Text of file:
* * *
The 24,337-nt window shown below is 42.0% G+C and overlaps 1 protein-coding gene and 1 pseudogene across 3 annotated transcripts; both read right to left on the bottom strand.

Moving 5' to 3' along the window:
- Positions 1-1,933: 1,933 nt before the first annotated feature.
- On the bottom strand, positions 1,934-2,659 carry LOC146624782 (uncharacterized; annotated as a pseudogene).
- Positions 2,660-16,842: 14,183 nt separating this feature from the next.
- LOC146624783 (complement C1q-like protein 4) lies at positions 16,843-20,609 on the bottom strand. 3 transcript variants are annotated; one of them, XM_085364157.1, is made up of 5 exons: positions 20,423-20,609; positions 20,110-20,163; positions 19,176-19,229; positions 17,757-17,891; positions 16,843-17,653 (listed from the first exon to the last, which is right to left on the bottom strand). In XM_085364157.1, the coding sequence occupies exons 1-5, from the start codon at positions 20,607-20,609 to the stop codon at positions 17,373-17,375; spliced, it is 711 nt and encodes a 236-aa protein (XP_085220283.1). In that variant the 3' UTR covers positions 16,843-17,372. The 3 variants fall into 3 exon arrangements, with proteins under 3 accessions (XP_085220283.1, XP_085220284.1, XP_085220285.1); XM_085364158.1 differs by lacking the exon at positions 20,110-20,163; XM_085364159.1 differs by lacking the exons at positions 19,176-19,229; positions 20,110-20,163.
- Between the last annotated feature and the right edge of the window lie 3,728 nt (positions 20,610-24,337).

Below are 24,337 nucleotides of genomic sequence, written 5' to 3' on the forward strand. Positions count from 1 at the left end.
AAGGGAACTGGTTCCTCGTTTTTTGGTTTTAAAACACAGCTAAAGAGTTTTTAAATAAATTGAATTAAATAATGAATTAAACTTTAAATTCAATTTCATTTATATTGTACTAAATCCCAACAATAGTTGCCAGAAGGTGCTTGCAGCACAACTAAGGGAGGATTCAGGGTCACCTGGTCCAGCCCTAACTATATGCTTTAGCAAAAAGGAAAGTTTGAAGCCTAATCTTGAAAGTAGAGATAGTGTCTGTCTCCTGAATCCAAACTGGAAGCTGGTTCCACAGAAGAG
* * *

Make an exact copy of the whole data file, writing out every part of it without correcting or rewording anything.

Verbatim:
The 24,337-nt window shown below is 42.0% G+C and overlaps 1 protein-coding gene and 1 pseudogene across 3 annotated transcripts; both read right to left on the bottom strand.

Moving 5' to 3' along the window:
- Positions 1-1,933: 1,933 nt before the first annotated feature.
- On the bottom strand, positions 1,934-2,659 carry LOC146624782 (uncharacterized; annotated as a pseudogene).
- Positions 2,660-16,842: 14,183 nt separating this feature from the next.
- LOC146624783 (complement C1q-like protein 4) lies at positions 16,843-20,609 on the bottom strand. 3 transcript variants are annotated; one of them, XM_085364157.1, is made up of 5 exons: positions 20,423-20,609; positions 20,110-20,163; positions 19,176-19,229; positions 17,757-17,891; positions 16,843-17,653 (listed from the first exon to the last, which is right to left on the bottom strand). In XM_085364157.1, the coding sequence occupies exons 1-5, from the start codon at positions 20,607-20,609 to the stop codon at positions 17,373-17,375; spliced, it is 711 nt and encodes a 236-aa protein (XP_085220283.1). In that variant the 3' UTR covers positions 16,843-17,372. The 3 variants fall into 3 exon arrangements, with proteins under 3 accessions (XP_085220283.1, XP_085220284.1, XP_085220285.1); XM_085364158.1 differs by lacking the exon at positions 20,110-20,163; XM_085364159.1 differs by lacking the exons at positions 19,176-19,229; positions 20,110-20,163.
- Between the last annotated feature and the right edge of the window lie 3,728 nt (positions 20,610-24,337).

Below are 24,337 nucleotides of genomic sequence, written 5' to 3' on the forward strand. Positions count from 1 at the left end.
AAGGGAACTGGTTCCTCGTTTTTTGGTTTTAAAACACAGCTAAAGAGTTTTTAAATAAATTGAATTAAATAATGAATTAAACTTTAAATTCAATTTCATTTATATTGTACTAAATCCCAACAATAGTTGCCAGAAGGTGCTTGCAGCACAACTAAGGGAGGATTCAGGGTCACCTGGTCCAGCCCTAACTATATGCTTTAGCAAAAAGGAAAGTTTGAAGCCTAATCTTGAAAGTAGAGATAGTGTCTGTCTCCTGAATCCAAACTGGAAGCTGGTTCCACAGAAGAG